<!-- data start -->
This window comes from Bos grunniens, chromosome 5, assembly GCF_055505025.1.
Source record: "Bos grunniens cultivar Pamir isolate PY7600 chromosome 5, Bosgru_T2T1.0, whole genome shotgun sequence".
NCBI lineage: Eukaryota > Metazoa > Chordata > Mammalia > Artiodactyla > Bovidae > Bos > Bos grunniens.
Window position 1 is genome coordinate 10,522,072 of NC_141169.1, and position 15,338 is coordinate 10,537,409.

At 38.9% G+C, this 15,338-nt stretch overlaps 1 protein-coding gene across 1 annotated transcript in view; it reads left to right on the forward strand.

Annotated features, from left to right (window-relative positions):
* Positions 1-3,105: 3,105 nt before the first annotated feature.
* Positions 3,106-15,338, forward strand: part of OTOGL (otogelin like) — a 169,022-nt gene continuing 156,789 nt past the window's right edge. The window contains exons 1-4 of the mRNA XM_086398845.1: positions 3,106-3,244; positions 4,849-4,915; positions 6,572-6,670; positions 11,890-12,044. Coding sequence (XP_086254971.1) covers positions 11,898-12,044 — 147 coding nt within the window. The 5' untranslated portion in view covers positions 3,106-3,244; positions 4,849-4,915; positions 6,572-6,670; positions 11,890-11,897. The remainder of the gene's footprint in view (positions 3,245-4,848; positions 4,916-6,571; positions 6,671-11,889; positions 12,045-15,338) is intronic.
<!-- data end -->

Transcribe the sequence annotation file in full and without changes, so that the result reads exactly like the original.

This window comes from Bos grunniens, chromosome 5, assembly GCF_055505025.1.
Source record: "Bos grunniens cultivar Pamir isolate PY7600 chromosome 5, Bosgru_T2T1.0, whole genome shotgun sequence".
NCBI lineage: Eukaryota > Metazoa > Chordata > Mammalia > Artiodactyla > Bovidae > Bos > Bos grunniens.
Window position 1 is genome coordinate 10,522,072 of NC_141169.1, and position 15,338 is coordinate 10,537,409.

At 38.9% G+C, this 15,338-nt stretch overlaps 1 protein-coding gene across 1 annotated transcript in view; it reads left to right on the forward strand.

Annotated features, from left to right (window-relative positions):
* Positions 1-3,105: 3,105 nt before the first annotated feature.
* Positions 3,106-15,338, forward strand: part of OTOGL (otogelin like) — a 169,022-nt gene continuing 156,789 nt past the window's right edge. The window contains exons 1-4 of the mRNA XM_086398845.1: positions 3,106-3,244; positions 4,849-4,915; positions 6,572-6,670; positions 11,890-12,044. Coding sequence (XP_086254971.1) covers positions 11,898-12,044 — 147 coding nt within the window. The 5' untranslated portion in view covers positions 3,106-3,244; positions 4,849-4,915; positions 6,572-6,670; positions 11,890-11,897. The remainder of the gene's footprint in view (positions 3,245-4,848; positions 4,916-6,571; positions 6,671-11,889; positions 12,045-15,338) is intronic.